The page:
FAQ: Quicksort: Python - Recurse, Rinse, Repeat

This community-built FAQ covers the “Recurse, Rinse, Repeat” exercise from the lesson “Quicksort: Python”.

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This exercise can be found in the following Codecademy content:

Sorting Algorithms

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The code from the above lesson:

greater_than_sub_list = whole_list[right_sub_list_start : right_sub_list_end]

Isn’t the varible right_sub_list_end == end == len(whole_list) - 1 == 5?
If so, the greater_than_sub_list = while_list[3 : 5], shouldn’t it be [4, 6]???

Am I wrong? Or in order to include the last element, the larger than list should be:

greater_than_sub_list = whole_list[right_sub_list_start : right_sub_list_end + 1]

or just:

greater_than_sub_list = whole_list[right_sub_list_start :]

if there is no recursion need.

2 Likes

This is the exact same issue I am having. I think it’s an error on the instructor’s part because the index to the right of the : operator is exclusive. It doesn’t include the last element. The same issue can be seen when they initialize lesser_than_sub_list. They initialize it to whole_list[left_sub_list_start : left_sub_list_end], however this doesn’t give you [2, 1] it just gives you the singleton list [2] because left_sub_list_end is initialized to lesser_than_pointer - 1 which is equal to 1. Therefore, when writing whole_list[left_sub_list_start : left_sub_list_end], it’s the same as writing whole_list[0 : 1] (left_sub_list_start == 0 btw), this will just return a list of the zero-th element [2] and NOT [2, 1]. I think they need to edit the lesson to account for this error.

2 Likes

Agree with this! Just ran into the same issue.

I am having an issue testing this quicksort function.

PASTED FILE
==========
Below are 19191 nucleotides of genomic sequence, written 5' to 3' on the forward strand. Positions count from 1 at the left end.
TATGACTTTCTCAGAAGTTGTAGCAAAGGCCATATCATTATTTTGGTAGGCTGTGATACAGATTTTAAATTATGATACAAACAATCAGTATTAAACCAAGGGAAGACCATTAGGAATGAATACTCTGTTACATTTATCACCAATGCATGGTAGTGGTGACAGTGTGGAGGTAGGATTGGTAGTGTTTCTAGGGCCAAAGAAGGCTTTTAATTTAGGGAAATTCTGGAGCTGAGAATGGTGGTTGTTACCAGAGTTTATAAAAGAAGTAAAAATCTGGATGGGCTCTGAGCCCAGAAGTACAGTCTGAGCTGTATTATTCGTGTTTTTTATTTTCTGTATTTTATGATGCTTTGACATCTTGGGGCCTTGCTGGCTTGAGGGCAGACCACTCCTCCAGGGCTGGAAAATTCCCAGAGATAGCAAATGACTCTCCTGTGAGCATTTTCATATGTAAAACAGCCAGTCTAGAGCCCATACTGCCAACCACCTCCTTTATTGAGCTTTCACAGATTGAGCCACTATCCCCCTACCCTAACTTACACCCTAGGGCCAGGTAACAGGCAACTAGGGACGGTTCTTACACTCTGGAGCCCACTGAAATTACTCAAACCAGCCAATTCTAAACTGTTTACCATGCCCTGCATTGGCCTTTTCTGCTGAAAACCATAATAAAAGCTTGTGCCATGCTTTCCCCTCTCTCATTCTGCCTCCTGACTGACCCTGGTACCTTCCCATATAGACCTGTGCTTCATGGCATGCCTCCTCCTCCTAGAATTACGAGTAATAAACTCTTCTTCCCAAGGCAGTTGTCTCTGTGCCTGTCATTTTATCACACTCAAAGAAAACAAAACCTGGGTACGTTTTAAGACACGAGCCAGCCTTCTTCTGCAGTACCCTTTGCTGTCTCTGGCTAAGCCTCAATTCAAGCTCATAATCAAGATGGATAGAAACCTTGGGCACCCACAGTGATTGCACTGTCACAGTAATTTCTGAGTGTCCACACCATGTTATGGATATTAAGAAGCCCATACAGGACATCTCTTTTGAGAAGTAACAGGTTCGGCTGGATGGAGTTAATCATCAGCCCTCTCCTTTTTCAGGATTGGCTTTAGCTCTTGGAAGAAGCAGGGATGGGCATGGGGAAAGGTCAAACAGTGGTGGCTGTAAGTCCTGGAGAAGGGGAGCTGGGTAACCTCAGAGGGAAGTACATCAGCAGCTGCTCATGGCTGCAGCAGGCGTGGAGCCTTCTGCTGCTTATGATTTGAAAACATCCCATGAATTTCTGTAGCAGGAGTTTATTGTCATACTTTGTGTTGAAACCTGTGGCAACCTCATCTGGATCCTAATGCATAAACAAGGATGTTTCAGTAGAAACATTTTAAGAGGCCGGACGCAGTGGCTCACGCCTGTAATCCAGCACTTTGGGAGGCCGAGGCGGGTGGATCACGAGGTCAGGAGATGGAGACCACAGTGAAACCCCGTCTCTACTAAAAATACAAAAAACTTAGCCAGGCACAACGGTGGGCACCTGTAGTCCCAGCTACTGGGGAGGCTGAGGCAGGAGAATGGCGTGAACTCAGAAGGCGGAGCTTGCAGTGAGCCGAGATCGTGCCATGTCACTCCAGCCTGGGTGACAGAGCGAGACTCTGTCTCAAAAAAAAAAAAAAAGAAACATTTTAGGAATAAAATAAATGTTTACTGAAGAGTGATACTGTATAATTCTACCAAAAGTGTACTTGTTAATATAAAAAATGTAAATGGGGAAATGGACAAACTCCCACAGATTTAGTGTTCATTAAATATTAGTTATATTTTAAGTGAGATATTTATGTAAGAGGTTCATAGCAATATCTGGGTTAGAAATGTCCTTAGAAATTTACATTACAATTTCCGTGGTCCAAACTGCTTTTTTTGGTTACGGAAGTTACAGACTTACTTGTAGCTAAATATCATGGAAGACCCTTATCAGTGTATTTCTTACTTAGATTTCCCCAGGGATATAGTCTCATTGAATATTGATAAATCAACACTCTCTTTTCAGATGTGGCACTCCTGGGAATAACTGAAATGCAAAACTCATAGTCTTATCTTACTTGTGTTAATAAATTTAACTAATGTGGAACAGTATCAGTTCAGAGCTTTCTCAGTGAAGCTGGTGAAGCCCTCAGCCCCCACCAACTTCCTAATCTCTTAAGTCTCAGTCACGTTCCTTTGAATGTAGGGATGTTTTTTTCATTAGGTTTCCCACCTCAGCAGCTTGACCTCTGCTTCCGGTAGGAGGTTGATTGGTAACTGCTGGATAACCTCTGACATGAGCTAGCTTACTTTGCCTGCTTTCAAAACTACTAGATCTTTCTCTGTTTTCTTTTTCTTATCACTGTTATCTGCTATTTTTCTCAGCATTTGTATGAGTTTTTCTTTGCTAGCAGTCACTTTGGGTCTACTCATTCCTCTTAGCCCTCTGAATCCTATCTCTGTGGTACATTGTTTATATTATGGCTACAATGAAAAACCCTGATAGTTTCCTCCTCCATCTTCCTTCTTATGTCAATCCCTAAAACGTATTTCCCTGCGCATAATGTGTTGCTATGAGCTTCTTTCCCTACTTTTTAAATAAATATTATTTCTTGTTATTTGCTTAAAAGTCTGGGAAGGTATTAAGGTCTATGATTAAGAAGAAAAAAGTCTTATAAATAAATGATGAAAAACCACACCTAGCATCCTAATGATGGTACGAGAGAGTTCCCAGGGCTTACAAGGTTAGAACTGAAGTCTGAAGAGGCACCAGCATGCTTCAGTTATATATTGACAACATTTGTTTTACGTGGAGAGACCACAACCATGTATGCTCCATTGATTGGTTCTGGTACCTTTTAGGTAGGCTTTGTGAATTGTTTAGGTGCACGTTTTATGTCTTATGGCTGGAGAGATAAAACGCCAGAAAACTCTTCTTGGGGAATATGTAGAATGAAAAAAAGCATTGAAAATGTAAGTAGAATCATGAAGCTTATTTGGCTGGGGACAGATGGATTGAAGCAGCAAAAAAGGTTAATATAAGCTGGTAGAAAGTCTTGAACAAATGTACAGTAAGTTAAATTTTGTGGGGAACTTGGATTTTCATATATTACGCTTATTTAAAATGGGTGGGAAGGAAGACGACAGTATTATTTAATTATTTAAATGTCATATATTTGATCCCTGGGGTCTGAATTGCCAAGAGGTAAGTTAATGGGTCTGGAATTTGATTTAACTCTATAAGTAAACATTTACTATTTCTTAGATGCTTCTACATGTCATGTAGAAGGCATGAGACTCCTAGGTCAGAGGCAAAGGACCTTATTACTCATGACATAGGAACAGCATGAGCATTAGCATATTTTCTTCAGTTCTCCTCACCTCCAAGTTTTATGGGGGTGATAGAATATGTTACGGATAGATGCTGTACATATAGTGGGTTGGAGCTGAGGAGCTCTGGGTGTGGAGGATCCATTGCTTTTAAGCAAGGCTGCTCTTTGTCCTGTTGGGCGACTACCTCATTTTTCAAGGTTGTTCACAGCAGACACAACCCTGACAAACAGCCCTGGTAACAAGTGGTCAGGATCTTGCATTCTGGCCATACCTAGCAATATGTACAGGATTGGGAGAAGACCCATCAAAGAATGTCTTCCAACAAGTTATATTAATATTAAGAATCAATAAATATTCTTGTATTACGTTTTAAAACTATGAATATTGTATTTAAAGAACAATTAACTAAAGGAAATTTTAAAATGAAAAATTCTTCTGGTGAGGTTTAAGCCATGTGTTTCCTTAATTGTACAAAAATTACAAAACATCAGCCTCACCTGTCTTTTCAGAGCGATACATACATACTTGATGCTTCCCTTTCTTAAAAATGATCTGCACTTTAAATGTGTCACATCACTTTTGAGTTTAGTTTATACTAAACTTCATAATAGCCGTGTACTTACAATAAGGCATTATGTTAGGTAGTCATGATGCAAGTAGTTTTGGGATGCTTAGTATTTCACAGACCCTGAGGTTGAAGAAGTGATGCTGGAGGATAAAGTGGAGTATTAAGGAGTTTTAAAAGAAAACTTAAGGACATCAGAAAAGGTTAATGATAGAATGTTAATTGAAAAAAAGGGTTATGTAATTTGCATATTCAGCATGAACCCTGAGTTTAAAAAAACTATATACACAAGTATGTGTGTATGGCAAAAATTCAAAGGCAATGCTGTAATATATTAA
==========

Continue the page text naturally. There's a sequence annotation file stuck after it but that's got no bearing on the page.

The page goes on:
When I print sorted_list, and hit run several times, the list seems to change.

But I got over this and removed shuffle. And the result was correct , only when I used quicksort with an already sorted array.

This thing I figured out when I defined a new array for testing, which wasn’t sorted. In this case, quicksort seems to return different arrays, when I hit run sevaral times.

Example:

First run:

[3, 7, 12, 24, 36, 42]
[8, 15, 3, 17, 10]

[3, 7, 12, 24, 36, 42]
[3, 8, 10, 17, 15]

Second run:

[3, 7, 12, 24, 36, 42]
[8, 15, 3, 17, 10]

[3, 7, 12, 24, 36, 42]
[3, 8, 10, 15, 17]

And so on; only the array which was initially unsorted changes.

I am feeling confused :expressionless:

Everything was right, I was wrong. I needed to print the initial array at the end.

At this step of the program, the initial array is sorted at the end and doesn’t change, if we run the program many times. This is because the partition is complete.

Just ran into the same problem, glad i’m not going crazy, I agree with the previous reply, need to alter the lesson. I think this is a common human mistake, it can trip you up if you’re not parsing the example code carefully or simply don’t know that the last pointer is exclusive, but if you keep an eye out for it and report it when you see it I don’t think it will be much of a hinderance.